japan is isolated from surrounding contries too,that just the outcome the us want to see

    by: Godwin from: Accra
    February 05, 2013 10:44 AM
    I guess the Chinese have suffered too much and too long from the Japanese and other western countries. The are only looking for ways to pay back a little of what was done to them.
    That's fair, isn't it?
    In Response

    by: killer001 from: china
    February 06, 2013 12:55 AM
    you have got the main point

    by: UnderNoMake from: Japan
    February 05, 2013 8:51 AM
    How many countries suffer from China? Vietnam, Bhutan, Tibet, Nepal, Australia, Philippine, S. Korea, Japan… Even though they become a superpower, very few people look up to them.
    Stealing ideas, Air pollutions, Hacking, Cyber attacks, No freedom of speech, Invasions….they act like cancer cells in the world.
    In Response

    by: 1 from: 1
    February 06, 2013 7:22 AM
    add India Mongolia and Kazakhstan to the list
    In Response

    by: wang from: china
    February 05, 2013 9:44 PM
    japanese,listen,you should know what you have done decades ago.you should learn history carefully ,thus not to omit it.
    In Response

    by: UndeNoMake from: Japan
    February 05, 2013 5:27 PM
    Dear KILLER001, Yes, I have, and I can speak and read Chinese. When I visited Beijing, it was very fine day with clear blue sky in a summer. They were very kind and friendly...., but no longer now, unfortunately.
    In Response

    by: America from: U.S.A
    February 05, 2013 12:57 PM
    @UnderNoMake, you are absolutely correct. China has no shame
    of doing them.
    In Response

    by: Anonymous
    February 05, 2013 10:42 AM
    as KILLER001 mentioned, we have to look at what other countries done to china decades ago.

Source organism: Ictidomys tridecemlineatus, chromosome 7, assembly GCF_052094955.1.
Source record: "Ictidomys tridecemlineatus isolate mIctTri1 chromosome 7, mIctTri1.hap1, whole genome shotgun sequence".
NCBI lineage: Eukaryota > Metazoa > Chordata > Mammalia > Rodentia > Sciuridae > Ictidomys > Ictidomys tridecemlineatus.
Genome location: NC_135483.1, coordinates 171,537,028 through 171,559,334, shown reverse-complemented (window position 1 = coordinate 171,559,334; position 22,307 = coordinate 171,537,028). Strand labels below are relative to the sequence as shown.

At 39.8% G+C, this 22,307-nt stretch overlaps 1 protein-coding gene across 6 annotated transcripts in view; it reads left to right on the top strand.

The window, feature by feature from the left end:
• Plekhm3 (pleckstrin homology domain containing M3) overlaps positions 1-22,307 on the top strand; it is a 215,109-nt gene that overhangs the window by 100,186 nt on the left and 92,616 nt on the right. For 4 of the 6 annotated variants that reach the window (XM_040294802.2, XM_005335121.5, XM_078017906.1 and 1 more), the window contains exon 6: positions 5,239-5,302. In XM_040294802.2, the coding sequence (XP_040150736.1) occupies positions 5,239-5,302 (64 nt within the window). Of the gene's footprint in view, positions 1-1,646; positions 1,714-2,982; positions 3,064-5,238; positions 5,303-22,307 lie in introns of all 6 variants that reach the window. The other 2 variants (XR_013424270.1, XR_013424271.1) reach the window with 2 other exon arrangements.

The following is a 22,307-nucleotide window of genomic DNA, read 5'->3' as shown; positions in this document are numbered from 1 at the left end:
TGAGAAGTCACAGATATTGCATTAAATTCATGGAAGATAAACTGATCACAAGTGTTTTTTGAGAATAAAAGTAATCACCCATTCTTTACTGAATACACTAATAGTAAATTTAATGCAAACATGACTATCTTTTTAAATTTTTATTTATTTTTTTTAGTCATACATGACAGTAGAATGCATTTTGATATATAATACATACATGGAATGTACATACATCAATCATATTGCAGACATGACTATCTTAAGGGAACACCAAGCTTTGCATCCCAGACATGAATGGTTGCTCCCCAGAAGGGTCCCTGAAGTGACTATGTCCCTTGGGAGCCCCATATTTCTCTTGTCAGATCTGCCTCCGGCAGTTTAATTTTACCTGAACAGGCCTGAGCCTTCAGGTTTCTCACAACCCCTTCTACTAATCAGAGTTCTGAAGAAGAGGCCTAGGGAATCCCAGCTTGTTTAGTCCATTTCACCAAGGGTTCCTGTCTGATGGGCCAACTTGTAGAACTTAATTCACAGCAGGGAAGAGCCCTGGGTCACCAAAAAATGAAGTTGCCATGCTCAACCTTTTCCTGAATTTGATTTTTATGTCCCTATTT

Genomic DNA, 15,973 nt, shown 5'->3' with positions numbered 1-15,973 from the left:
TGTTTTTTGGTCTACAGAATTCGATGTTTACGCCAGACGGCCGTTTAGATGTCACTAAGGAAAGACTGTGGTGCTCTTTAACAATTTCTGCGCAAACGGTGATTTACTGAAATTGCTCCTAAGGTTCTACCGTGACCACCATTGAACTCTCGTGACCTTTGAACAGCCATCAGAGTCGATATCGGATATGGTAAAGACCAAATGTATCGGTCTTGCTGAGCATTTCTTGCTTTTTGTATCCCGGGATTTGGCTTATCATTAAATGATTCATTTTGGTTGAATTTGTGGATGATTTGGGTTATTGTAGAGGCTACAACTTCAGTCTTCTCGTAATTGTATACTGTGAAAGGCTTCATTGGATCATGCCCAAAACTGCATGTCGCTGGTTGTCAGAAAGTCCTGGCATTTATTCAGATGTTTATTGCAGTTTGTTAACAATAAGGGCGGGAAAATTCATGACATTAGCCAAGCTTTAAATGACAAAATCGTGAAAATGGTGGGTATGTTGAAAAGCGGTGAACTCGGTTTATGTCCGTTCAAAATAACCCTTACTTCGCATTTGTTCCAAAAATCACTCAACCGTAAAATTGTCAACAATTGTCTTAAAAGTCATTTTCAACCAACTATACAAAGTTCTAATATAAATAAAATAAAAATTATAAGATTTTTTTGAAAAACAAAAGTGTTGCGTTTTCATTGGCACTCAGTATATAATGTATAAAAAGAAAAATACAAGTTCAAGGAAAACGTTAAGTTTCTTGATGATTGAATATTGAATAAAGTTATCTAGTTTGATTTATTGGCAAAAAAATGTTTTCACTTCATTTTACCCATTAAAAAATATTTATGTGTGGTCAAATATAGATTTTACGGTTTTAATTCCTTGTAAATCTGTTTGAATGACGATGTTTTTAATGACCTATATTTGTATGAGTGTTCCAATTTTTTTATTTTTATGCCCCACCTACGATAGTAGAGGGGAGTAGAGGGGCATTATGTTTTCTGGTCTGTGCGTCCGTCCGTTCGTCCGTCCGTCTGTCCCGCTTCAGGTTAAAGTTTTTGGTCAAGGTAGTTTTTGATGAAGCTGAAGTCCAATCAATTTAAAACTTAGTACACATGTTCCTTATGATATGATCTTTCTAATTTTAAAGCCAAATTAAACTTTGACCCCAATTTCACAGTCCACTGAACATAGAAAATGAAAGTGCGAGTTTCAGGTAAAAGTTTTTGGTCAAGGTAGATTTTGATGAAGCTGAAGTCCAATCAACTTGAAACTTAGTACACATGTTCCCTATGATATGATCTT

But, what we also need to know is that china is about to revenge.
    In Response

    by: KILLER001 from: CHINA
    February 05, 2013 9:41 AM
    do you have ever been to china? please not just listen,you should open your eyes to see what had happened in the history and what the westeners and japanese had done to the chinese people. this dispute was made by us,and what the us want to do now is using this issue to contol the second and the third

    Featured Videos

    Your JavaScript is turned off or you have an old version of Adobe's Flash Player. Get the latest Flash player.
    Immigrant Delegate Marvels at Democratic Processi
    X
    Katherine Gypson
    July 27, 2016 6:21 PM
    It’s been a bitter and divisive election season – but first time Indian-American delegate Dr. Shashi Gupta headed to the Democratic National Convention with a sense of hope. VOA’s Katherine Gypson followed this immigrant with the love of U.S. politics all the way to Philadelphia.
    Video

    Video Immigrant Delegate Marvels at Democratic Process

    It’s been a bitter and divisive election season – but first time Indian-American delegate Dr. Shashi Gupta headed to the Democratic National Convention with a sense of hope. VOA’s Katherine Gypson followed this immigrant with the love of U.S. politics all the way to Philadelphia.
    Video

    Video A Life of Fighting Back: Hillary Clinton Shatters Glass Ceiling

    Hillary Clinton made history Thursday, overcoming personal and political setbacks to become the first woman to win the presidential nomination of a major U.S. political party. If she wins in November, she will go from “first lady” to U.S. Senator from New York, to Secretary of State, to “Madam President.” Polls show Clinton is both beloved and despised. White House Correspondent Cindy Saine takes a look at the life of the woman both supporters and detractors agree is a fighter for the ages.
    Video

    Video Dutch Entrepreneurs Turn Rainwater Into Beer